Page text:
Pittsburgh’s pension plans are “severely underfunded” and the city’s plans to save them may not be enough to avoid a state takeover, according to Pennsylvania’s state auditor.
In an audit released yesterday, state auditor Jack Wagner urged the city to take bigger steps to shore up its three public pension funds, which have a combined unfunded liability of nearly $1 billion.
At about 30% funding levels, Pittsburgh’s three pension systems are some of the worst in the state. The pensions must be at least 50% funded by this fall to avoid a state takeover.
A plan to raise parking fees and put the money towards the city’s pension debt doesn’t go far enough, Wagner said Tuesday, putting it in terms that would resonate with the Steel City.
“I would equate that to the Steelers getting the ball on the 34-yard line after a kickoff, and advancing it to the 50-yard line, and not going all the way for the touchdown,” he said.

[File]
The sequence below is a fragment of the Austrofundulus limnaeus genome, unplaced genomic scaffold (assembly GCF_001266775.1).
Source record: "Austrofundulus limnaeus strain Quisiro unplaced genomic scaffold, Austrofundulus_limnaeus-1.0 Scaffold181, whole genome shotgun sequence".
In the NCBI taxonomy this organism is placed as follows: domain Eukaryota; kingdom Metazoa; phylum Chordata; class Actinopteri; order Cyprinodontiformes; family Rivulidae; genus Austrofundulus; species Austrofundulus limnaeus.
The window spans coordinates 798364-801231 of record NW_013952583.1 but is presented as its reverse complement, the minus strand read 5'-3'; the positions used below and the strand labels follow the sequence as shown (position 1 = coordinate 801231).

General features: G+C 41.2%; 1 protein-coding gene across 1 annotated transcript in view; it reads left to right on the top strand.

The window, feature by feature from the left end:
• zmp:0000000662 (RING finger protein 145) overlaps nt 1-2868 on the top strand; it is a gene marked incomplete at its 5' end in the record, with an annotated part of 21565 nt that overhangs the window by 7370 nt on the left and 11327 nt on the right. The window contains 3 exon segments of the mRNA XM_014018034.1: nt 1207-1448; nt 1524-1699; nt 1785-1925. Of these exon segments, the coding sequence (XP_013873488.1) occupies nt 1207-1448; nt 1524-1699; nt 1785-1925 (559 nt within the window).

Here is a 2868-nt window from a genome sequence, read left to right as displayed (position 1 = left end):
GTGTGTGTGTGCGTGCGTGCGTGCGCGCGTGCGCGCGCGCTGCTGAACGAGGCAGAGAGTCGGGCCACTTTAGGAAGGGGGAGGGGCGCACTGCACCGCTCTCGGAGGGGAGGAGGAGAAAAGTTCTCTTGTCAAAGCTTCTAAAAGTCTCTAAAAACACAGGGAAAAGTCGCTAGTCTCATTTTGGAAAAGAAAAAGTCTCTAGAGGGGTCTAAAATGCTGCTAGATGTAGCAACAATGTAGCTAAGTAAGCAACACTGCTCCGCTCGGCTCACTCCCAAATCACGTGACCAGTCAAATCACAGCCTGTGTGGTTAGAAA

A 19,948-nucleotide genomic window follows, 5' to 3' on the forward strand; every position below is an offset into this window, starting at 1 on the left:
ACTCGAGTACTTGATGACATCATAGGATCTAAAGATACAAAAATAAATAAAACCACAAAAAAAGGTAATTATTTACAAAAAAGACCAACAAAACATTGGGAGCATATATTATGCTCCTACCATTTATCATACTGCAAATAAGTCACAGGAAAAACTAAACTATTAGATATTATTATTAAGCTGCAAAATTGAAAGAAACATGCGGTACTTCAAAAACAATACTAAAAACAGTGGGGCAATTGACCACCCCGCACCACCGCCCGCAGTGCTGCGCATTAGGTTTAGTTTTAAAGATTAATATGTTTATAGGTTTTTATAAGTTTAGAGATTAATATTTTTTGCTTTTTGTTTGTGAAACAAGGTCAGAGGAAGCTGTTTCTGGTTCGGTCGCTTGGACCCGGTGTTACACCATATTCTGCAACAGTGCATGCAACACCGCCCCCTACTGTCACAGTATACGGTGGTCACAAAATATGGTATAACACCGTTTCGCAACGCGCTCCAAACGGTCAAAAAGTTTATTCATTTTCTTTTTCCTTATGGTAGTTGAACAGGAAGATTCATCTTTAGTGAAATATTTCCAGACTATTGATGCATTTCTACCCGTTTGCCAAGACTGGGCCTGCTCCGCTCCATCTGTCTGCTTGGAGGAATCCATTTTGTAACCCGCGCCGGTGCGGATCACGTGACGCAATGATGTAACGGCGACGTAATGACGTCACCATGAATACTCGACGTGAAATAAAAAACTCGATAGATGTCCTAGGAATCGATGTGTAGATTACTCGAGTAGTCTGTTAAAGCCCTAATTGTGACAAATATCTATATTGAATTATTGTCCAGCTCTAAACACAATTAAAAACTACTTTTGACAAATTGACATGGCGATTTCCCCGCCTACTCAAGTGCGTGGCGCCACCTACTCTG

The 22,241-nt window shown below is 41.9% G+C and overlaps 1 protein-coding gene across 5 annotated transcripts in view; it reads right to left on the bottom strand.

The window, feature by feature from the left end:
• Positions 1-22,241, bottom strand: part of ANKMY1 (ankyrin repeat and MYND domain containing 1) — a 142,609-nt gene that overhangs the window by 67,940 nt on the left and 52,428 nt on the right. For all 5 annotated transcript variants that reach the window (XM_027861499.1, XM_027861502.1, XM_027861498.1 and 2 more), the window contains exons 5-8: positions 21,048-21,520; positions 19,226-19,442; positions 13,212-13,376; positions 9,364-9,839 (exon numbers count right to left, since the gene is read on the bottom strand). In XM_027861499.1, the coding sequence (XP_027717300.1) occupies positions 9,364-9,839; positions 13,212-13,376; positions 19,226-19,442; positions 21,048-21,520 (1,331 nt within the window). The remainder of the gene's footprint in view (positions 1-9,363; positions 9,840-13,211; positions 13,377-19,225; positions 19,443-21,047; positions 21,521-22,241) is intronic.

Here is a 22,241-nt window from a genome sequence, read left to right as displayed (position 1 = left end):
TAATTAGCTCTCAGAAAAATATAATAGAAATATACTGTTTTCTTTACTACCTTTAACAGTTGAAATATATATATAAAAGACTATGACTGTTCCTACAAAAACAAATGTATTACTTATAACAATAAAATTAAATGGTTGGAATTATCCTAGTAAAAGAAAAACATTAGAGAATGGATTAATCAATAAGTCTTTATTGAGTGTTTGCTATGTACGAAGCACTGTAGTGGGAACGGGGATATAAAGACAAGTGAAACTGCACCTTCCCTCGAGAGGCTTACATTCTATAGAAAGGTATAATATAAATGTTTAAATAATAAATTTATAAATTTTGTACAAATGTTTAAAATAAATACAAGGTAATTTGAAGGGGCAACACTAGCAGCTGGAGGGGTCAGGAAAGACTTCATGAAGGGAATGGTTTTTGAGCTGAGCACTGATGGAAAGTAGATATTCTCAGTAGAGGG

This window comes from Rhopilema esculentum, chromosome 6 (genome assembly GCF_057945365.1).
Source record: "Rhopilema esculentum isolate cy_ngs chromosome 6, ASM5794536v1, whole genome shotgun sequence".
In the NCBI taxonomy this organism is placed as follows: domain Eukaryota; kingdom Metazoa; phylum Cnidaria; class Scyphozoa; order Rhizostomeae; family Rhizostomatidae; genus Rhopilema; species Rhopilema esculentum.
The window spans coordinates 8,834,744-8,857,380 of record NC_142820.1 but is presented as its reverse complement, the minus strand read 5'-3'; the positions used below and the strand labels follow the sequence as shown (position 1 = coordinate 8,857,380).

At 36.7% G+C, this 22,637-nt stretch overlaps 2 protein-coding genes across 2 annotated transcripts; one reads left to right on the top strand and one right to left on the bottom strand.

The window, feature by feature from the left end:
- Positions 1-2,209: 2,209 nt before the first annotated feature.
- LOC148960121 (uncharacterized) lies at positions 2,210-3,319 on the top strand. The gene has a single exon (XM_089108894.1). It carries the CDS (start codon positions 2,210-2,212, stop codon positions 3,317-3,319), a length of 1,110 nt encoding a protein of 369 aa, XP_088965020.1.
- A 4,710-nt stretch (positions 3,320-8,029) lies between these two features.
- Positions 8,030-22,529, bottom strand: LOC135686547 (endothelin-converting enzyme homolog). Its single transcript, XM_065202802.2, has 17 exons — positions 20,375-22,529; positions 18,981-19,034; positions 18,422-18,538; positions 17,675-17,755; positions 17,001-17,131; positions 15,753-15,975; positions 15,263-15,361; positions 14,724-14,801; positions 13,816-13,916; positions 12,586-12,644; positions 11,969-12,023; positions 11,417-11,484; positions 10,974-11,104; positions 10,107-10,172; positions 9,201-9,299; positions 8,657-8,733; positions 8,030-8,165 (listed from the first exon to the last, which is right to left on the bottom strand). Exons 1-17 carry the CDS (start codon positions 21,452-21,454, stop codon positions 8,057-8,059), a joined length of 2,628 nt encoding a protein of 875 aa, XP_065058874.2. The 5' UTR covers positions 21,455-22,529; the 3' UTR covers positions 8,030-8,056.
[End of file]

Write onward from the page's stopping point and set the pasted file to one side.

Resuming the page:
As we have pointed out, Pittsburgh is being crushed by skyrocketing retiree pension and benefit costs. The city has resisted a state takeover for several years but a 2009 law says the pensions must be at least halfway funded by September 2011.
The state would likely require the city to double its annual pension contributions to more than $100 million. The added strain would lead to layoffs, sharp budget cuts and a potential credit downgrade, pushing Pittsburgh even deeper into its financial doldrums.
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